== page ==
jack55

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hi. I found cladding to be a big expense when I did mine. To use T&G was going to cost just over £900 for 18mm. So i opted for rough sawn 150mm x 25mm treated soft wood and fixed vertically as a board and batten. The cost was only a quarter of the T&G and being treated it should last for a good while.
 

sparkus88

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yeah Mark I saw your post and thats what made my mind up to make my own rather than buy. For the walls what thickness of plywood is ok, would 12mm be able to hold any storage I might fix to it in the future. Also is 18mm thick enough for the floor or should I use 25mm?
 

Benchwayze

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jack55":1s7wq5vw said:
hi. I found cladding to be a big expense when I did mine. To use T&G was going to cost just over £900 for 18mm. So i opted for rough sawn 150mm x 25mm treated soft wood and fixed vertically as a board and batten. The cost was only a quarter of the T&G and being treated it should last for a good while.

That's what I considered... (I was going to rebate one edge so I could overlap). But the Council said, because of fire risks, I couldn't have a wooden shed within 15 metres of my house. So without permission from SWMBO to build in the garden, I shall have to look for a metal shed. Fortunately it's just for storage.

John :D
 

The Bear

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The ply in my walls and floor are both 18mm.

Don't think you need any thicker for the floor if the joists are like mine, but wouldn't go less.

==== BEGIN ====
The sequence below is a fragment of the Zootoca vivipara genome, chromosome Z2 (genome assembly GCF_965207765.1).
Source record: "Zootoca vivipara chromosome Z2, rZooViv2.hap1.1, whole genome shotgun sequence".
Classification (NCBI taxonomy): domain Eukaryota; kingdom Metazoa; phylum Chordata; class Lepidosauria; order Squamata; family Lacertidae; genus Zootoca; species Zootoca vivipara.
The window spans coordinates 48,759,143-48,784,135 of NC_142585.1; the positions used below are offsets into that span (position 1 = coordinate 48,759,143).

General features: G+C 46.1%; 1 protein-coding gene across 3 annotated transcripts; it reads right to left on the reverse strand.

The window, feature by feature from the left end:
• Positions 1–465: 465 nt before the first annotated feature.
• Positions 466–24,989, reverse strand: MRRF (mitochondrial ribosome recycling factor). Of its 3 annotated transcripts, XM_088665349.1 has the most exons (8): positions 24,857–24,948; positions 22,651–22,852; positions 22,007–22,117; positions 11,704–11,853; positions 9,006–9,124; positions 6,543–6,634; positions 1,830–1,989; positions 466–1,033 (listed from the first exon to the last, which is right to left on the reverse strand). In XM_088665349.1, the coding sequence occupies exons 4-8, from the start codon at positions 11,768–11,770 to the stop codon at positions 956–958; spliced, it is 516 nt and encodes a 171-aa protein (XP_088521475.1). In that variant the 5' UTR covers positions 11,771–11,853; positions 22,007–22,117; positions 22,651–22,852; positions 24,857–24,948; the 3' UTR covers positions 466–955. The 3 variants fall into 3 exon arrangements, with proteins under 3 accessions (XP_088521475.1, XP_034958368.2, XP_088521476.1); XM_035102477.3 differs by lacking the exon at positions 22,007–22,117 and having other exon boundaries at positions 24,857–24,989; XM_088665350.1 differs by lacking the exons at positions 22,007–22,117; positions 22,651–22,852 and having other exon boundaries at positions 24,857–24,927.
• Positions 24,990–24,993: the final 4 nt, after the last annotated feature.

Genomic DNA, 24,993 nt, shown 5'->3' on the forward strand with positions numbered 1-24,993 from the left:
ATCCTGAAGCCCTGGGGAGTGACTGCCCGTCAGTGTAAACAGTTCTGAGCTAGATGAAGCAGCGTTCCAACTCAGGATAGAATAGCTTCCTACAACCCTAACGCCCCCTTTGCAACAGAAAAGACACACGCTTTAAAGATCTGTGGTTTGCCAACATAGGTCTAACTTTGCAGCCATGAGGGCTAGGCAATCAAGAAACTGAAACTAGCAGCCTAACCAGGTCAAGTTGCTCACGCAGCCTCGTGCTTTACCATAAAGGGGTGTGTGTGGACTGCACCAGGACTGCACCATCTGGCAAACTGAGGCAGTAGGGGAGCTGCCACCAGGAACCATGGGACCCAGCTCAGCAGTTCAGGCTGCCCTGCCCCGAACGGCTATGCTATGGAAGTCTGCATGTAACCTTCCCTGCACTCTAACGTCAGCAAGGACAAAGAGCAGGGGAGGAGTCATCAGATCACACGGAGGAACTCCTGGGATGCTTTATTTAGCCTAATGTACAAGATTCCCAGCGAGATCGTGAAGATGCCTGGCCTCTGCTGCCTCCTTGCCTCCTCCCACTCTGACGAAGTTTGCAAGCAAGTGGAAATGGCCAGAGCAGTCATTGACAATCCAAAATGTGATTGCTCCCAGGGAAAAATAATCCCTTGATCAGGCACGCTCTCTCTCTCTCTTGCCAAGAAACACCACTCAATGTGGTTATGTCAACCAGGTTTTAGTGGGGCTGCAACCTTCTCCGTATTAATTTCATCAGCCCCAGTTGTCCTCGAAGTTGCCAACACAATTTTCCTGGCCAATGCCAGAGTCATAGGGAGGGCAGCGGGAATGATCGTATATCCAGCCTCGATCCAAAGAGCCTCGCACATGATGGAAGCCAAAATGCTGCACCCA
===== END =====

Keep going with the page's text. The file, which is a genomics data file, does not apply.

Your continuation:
12mm would be fine for the walls. When screwing stuff to the walls later just make sure your screws have plenty of thread up to the head so you get a good hold.

I got the ply second hand. If you need to buy new and want to save some money, OSB (sterling board) would do just as good a job as ply. If you want to use ply, shuttering grade if fine since none of it will be exposed to the weather in the long term.

Mark
 

sparkus88

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thanks for all the help so far. I'm sure there will be more questions in the future because there is SWMB Convinced I need this shed. Another question for is I was thinking of storing wood in the roof space. The plan I'm loosely following, http://www.buildeazy.com/shed_1.html, suggests a 18 degree roof. Whats the limit to the roof angle? I was thinking 30 degrees would give alot more space.

Mark
 

woodbloke

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Think also about marine ply for the exterior of the 'shop...it's pretty bullet proof and not too expensive. I've used 6mm on mine and it's been up in our great British weather now for several years with no ill effects - Rob
 

mailee

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I think you will find for an apex shed roof around 30-35 degrees is the norm. A steeper angle also makes sure things like snow slide off easily, now that can be pretty heavy stuff. I used to store my wood in the rafters of my shed very handy. :wink: